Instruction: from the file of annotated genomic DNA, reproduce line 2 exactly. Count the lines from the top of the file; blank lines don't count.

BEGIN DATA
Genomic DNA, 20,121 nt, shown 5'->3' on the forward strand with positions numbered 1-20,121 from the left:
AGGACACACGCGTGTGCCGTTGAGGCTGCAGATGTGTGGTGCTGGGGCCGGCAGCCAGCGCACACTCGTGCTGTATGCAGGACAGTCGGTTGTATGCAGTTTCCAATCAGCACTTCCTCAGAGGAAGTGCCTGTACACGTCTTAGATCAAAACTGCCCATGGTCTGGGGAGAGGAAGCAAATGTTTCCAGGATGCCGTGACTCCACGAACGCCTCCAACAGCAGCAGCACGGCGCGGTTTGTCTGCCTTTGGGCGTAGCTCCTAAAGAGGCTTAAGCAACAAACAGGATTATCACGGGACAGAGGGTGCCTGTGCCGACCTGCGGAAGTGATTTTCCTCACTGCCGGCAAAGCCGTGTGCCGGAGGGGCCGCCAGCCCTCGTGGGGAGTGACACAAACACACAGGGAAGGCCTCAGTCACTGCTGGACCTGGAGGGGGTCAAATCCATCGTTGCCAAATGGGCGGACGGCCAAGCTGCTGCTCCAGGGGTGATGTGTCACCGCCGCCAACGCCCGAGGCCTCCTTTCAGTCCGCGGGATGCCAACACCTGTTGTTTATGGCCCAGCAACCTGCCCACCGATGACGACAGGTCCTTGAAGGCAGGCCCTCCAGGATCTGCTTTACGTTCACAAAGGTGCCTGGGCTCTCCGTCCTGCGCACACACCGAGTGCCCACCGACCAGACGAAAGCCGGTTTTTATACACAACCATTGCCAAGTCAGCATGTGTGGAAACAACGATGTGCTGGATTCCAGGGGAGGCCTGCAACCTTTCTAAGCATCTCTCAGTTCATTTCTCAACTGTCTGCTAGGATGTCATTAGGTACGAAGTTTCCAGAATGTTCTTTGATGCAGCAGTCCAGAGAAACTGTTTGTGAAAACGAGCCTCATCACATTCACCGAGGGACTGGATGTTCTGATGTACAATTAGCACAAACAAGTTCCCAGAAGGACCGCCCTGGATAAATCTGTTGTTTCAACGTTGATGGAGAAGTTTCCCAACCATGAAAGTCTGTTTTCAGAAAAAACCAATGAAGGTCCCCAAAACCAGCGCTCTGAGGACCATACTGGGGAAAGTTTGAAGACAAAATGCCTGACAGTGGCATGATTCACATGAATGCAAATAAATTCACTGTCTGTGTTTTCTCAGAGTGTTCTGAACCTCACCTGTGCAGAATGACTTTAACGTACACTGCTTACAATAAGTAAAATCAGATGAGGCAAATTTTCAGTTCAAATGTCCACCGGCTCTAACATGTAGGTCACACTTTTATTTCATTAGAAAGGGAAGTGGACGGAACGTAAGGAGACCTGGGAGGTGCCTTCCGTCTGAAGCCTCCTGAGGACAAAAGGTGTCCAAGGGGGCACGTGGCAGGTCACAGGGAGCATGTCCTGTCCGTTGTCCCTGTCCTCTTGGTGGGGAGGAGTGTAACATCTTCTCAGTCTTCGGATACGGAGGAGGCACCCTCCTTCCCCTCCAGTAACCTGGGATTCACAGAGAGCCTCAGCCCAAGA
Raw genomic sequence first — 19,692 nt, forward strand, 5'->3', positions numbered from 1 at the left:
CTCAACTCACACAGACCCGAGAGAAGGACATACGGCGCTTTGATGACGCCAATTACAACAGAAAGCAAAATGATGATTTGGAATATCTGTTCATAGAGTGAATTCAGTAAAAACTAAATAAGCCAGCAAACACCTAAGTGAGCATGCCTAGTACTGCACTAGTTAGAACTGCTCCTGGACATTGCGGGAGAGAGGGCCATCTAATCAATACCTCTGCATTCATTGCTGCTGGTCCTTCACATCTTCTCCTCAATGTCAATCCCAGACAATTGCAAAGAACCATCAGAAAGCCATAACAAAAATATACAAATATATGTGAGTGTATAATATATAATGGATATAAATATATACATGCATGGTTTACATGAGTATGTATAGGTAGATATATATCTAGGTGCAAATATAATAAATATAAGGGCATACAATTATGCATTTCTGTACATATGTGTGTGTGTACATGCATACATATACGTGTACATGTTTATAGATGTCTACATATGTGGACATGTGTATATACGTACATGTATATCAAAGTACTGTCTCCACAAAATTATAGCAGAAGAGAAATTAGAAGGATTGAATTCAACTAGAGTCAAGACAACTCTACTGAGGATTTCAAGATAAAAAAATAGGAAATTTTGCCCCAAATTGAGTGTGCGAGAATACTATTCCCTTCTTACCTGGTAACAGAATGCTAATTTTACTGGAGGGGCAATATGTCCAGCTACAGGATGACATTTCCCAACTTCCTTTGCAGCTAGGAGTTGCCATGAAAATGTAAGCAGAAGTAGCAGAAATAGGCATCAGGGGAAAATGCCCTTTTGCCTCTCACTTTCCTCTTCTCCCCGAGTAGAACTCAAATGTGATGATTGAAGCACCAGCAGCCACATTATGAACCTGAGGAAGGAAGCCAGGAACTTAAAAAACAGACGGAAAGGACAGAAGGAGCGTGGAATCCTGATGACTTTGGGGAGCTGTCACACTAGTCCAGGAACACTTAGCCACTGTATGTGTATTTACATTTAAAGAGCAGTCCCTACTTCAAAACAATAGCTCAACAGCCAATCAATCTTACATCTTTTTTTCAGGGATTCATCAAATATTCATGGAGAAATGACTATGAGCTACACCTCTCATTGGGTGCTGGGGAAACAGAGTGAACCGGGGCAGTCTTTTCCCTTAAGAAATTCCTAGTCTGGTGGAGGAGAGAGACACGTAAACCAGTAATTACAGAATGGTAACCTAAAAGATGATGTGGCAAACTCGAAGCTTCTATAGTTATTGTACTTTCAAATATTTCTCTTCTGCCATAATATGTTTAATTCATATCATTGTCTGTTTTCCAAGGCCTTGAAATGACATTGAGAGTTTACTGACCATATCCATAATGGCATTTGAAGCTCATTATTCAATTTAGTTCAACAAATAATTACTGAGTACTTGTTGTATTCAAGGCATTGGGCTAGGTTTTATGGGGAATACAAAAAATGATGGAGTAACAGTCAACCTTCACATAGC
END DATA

AGGACACACGCGTGTGCCGTTGAGGCTGCAGATGTGTGGTGCTGGGGCCGGCAGCCAGCGCACACTCGTGCTGTATGCAGGACAGTCGGTTGTATGCAGTTTCCAATCAGCACTTCCTCAGAGGAAGTGCCTGTACACGTCTTAGATCAAAACTGCCCATGGTCTGGGGAGAGGAAGCAAATGTTTCCAGGATGCCGTGACTCCACGAACGCCTCCAACAGCAGCAGCACGGCGCGGTTTGTCTGCCTTTGGGCGTAGCTCCTAAAGAGGCTTAAGCAACAAACAGGATTATCACGGGACAGAGGGTGCCTGTGCCGACCTGCGGAAGTGATTTTCCTCACTGCCGGCAAAGCCGTGTGCCGGAGGGGCCGCCAGCCCTCGTGGGGAGTGACACAAACACACAGGGAAGGCCTCAGTCACTGCTGGACCTGGAGGGGGTCAAATCCATCGTTGCCAAATGGGCGGACGGCCAAGCTGCTGCTCCAGGGGTGATGTGTCACCGCCGCCAACGCCCGAGGCCTCCTTTCAGTCCGCGGGATGCCAACACCTGTTGTTTATGGCCCAGCAACCTGCCCACCGATGACGACAGGTCCTTGAAGGCAGGCCCTCCAGGATCTGCTTTACGTTCACAAAGGTGCCTGGGCTCTCCGTCCTGCGCACACACCGAGTGCCCACCGACCAGACGAAAGCCGGTTTTTATACACAACCATTGCCAAGTCAGCATGTGTGGAAACAACGATGTGCTGGATTCCAGGGGAGGCCTGCAACCTTTCTAAGCATCTCTCAGTTCATTTCTCAACTGTCTGCTAGGATGTCATTAGGTACGAAGTTTCCAGAATGTTCTTTGATGCAGCAGTCCAGAGAAACTGTTTGTGAAAACGAGCCTCATCACATTCACCGAGGGACTGGATGTTCTGATGTACAATTAGCACAAACAAGTTCCCAGAAGGACCGCCCTGGATAAATCTGTTGTTTCAACGTTGATGGAGAAGTTTCCCAACCATGAAAGTCTGTTTTCAGAAAAAACCAATGAAGGTCCCCAAAACCAGCGCTCTGAGGACCATACTGGGGAAAGTTTGAAGACAAAATGCCTGACAGTGGCATGATTCACATGAATGCAAATAAATTCACTGTCTGTGTTTTCTCAGAGTGTTCTGAACCTCACCTGTGCAGAATGACTTTAACGTACACTGCTTACAATAAGTAAAATCAGATGAGGCAAATTTTCAGTTCAAATGTCCACCGGCTCTAACATGTAGGTCACACTTTTATTTCATTAGAAAGGGAAGTGGACGGAACGTAAGGAGACCTGGGAGGTGCCTTCCGTCTGAAGCCTCCTGAGGACAAAAGGTGTCCAAGGGGGCACGTGGCAGGTCACAGGGAGCATGTCCTGTCCGTTGTCCCTGTCCTCTTGGTGGGGAGGAGTGTAACATCTTCTCAGTCTTCGGATACGGAGGAGGCACCCTCCTTCCCCTCCAGTAACCTGGGATTCACAGAGAGCCTCAGCCCAAGA